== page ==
Fast radio bursts (FRBs) are mysterious short bursts of radio waves that were first detected a decade ago. Less than a couple of dozen FRBs have been detected since their discovery in 2007. There could actually be hundreds of detectable FRBs occurring daily, but actually discovering them is made difficult by their super-short duration of only a millisecond. Astronomers are uncertain about their exact origin and some have speculated that some FRBs could be artificial in nature.
Powering Lightsail Ships
Could this be a case of aliens having some fun by racing lightsail ships that are being propelled by radio frequencies? Theorist Avi Loeb of the Harvard-Smithsonian Center for Astrophysics is currently working on a lightweight spacecraft that could be powered by light and told Inverse that he thinks it could be possible.
“We are trying to push a very lightweight spacecraft that weighs a gram or so,” Loeb said of the Breakthrough Starshot project. “A much more advanced civilization might very well develop a technology that can launch much heavier payloads. It’s the same principle. You attach the payload to the sail and you push the sail with light.”
The power of fast radio bursts could potentially propel a lightsail-based spacecraft of significant size to speeds that imply that an alien civilization could be capable of interstellar flight. The device needed to generate such a burst would theoretically be the size of Earth and could propel a mass equivalent to 20 large cruise ships.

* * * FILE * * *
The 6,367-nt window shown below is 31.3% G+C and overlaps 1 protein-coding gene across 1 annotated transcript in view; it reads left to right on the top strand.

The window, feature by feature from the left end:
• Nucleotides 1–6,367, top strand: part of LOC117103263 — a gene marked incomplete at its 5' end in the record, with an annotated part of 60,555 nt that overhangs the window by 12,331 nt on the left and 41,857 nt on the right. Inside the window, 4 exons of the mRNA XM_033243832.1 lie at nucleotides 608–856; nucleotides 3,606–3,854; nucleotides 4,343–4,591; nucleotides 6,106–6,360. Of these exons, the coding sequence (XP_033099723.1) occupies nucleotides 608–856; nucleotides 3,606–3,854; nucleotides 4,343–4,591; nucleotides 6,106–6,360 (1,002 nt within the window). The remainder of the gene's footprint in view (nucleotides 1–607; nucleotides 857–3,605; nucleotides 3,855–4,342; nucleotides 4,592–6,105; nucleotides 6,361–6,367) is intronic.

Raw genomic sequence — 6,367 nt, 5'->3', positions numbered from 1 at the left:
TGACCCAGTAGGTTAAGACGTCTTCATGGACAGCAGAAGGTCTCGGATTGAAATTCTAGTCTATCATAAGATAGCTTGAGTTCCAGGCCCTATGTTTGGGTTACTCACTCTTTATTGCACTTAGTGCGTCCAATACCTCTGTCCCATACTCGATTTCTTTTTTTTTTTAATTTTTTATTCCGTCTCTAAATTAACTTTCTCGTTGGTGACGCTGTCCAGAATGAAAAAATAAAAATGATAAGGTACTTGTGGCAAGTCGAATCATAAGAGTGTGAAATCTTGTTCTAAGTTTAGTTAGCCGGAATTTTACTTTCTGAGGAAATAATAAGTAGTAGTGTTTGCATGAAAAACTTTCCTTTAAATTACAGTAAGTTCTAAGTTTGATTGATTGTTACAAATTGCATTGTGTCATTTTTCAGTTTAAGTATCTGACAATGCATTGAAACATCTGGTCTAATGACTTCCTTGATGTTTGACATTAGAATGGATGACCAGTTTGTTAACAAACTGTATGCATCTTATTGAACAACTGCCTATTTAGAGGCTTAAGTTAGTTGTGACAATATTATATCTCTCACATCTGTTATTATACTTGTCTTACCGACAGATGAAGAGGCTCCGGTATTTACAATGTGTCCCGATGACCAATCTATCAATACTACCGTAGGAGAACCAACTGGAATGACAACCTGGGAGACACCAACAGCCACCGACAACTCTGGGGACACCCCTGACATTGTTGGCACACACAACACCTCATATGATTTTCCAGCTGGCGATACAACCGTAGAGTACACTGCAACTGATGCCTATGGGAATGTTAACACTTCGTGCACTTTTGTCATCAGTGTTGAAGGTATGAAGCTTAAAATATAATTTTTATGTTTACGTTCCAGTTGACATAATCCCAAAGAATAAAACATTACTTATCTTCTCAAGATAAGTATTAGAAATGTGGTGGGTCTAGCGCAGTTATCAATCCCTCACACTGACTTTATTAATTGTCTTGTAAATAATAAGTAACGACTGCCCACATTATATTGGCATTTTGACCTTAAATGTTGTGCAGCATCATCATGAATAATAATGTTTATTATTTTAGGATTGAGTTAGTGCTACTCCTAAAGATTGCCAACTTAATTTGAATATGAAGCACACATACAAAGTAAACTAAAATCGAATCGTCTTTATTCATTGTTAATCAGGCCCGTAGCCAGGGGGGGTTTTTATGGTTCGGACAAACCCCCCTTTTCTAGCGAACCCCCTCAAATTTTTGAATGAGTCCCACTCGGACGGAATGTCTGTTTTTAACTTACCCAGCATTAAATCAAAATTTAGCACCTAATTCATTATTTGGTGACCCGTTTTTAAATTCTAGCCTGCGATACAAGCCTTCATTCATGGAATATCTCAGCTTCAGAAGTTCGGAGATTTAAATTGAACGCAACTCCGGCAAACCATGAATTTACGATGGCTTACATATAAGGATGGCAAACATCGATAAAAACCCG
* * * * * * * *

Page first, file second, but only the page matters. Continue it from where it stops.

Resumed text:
But Would Aliens Build Such A Thing?
The obvious question here is how an extraterrestrial civilization could produce FRBs that are capable of emitting as much energy in a millisecond as our sun emits in 10,000 years, making them detectable from as far as three billion light-years away, let alone do it multiple times as in the case of FRB 121102. Perhaps by the time it becomes a necessity, they would have found more energy-efficient means to propel interstellar spacecraft and won’t need to build a device that goes way beyond the, “It’s no moon!” category. If they did build such a thing and their native star is about the same type as our G-type star, they would perhaps be able to perform one launch every ten thousand years if they capture all of the star’s energy with a device similar to a Dyson sphere and pour it into the propelling device. If this explanation is true, it may help explain why it is rare to spot an FRB in a specific location in our night sky more than once.
Other theories include the idea that FRBs like 121102 may simply naturally occur more often in active dwarf galaxies that are known for their extreme events such as powerful gamma ray bursts. They could also be caused by an exotic form of neutron star known as a magnetar, which is characterized by a powerful magnetic field that could shift in a way that causes a radio burst. Supporters of the alien hypothesis, such as Loeb, indicate that they would accept a more natural origin if new evidence comes in: “The history of science shows that it would be unwise to rule out possibilities just based on prejudice. This often leads to stagnation rather than progress.”